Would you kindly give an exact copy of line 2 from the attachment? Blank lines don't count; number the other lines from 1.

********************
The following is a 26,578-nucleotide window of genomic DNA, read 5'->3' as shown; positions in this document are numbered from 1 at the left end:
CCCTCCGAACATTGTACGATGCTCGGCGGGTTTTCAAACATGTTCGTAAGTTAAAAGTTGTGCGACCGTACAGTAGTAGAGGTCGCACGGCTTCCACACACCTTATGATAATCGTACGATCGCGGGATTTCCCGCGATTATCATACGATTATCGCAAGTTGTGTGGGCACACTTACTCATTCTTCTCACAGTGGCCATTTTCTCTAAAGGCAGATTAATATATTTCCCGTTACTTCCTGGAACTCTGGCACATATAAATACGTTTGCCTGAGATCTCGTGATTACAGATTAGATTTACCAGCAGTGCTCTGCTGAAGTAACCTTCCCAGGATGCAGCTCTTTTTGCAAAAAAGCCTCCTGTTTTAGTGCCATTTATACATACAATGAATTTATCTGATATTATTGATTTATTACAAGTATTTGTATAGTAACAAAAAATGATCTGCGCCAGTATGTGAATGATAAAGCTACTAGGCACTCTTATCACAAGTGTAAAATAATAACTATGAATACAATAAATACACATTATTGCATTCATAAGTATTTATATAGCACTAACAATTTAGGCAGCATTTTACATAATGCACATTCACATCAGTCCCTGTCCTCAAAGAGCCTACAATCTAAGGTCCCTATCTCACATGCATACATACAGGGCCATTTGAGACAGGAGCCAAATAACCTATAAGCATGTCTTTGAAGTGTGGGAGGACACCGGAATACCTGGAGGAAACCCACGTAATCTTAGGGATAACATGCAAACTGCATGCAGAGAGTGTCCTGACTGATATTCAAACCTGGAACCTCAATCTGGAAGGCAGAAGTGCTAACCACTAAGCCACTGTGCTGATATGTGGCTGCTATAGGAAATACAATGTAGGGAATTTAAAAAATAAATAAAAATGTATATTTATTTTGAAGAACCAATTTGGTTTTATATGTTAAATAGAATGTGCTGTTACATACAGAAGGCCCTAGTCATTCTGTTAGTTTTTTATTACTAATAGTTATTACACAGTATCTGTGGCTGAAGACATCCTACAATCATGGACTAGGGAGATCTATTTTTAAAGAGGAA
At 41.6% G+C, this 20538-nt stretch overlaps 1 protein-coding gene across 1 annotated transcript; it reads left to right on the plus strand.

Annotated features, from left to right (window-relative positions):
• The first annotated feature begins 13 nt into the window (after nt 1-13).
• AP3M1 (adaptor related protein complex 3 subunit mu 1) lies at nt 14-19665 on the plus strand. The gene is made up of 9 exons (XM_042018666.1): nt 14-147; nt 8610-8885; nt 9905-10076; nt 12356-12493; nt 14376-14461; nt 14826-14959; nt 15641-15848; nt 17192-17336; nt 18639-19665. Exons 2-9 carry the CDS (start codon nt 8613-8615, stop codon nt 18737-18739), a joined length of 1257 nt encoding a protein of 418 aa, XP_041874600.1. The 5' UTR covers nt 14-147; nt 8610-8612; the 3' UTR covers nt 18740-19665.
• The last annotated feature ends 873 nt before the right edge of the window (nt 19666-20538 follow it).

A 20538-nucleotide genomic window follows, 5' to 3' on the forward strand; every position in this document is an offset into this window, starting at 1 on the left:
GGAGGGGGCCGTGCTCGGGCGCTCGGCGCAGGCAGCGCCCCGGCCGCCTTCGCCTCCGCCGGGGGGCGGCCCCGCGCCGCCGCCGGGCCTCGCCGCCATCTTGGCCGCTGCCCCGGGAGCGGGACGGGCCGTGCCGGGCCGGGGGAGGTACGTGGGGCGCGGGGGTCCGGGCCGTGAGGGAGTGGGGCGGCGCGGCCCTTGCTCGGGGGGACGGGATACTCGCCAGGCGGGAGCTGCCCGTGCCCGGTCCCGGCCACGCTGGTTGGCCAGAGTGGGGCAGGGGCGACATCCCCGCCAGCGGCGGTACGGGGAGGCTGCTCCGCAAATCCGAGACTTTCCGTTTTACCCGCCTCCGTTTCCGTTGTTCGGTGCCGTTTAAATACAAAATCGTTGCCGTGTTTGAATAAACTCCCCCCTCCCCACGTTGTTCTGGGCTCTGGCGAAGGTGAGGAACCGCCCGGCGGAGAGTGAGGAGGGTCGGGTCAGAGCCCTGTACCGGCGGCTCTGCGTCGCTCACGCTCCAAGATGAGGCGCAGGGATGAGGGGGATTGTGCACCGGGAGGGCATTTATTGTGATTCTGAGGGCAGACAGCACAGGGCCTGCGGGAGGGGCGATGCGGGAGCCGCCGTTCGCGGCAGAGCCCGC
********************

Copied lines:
CCCTCCGAACATTGTACGATGCTCGGCGGGTTTTCAAACATGTTCGTAAGTTAAAAGTTGTGCGACCGTACAGTAGTAGAGGTCGCACGGCTTCCACACACCTTATGATAATCGTACGATCGCGGGATTTCCCGCGATTATCATACGATTATCGCAAGTTGTGTGGGCACACTTACTCATTCTTCTCACAGTGGCCATTTTCTCTAAAGGCAGATTAATATATTTCCCGTTACTTCCTGGAACTCTGGCACATATAAATACGTTTGCCTGAGATCTCGTGATTACAGATTAGATTTACCAGCAGTGCTCTGCTGAAGTAACCTTCCCAGGATGCAGCTCTTTTTGCAAAAAAGCCTCCTGTTTTAGTGCCATTTATACATACAATGAATTTATCTGATATTATTGATTTATTACAAGTATTTGTATAGTAACAAAAAATGATCTGCGCCAGTATGTGAATGATAAAGCTACTAGGCACTCTTATCACAAGTGTAAAATAATAACTATGAATACAATAAATACACATTATTGCATTCATAAGTATTTATATAGCACTAACAATTTAGGCAGCATTTTACATAATGCACATTCACATCAGTCCCTGTCCTCAAAGAGCCTACAATCTAAGGTCCCTATCTCACATGCATACATACAGGGCCATTTGAGACAGGAGCCAAATAACCTATAAGCATGTCTTTGAAGTGTGGGAGGACACCGGAATACCTGGAGGAAACCCACGTAATCTTAGGGATAACATGCAAACTGCATGCAGAGAGTGTCCTGACTGATATTCAAACCTGGAACCTCAATCTGGAAGGCAGAAGTGCTAACCACTAAGCCACTGTGCTGATATGTGGCTGCTATAGGAAATACAATGTAGGGAATTTAAAAAATAAATAAAAATGTATATTTATTTTGAAGAACCAATTTGGTTTTATATGTTAAATAGAATGTGCTGTTACATACAGAAGGCCCTAGTCATTCTGTTAGTTTTTTATTACTAATAGTTATTACACAGTATCTGTGGCTGAAGACATCCTACAATCATGGACTAGGGAGATCTATTTTTAAAGAGGAA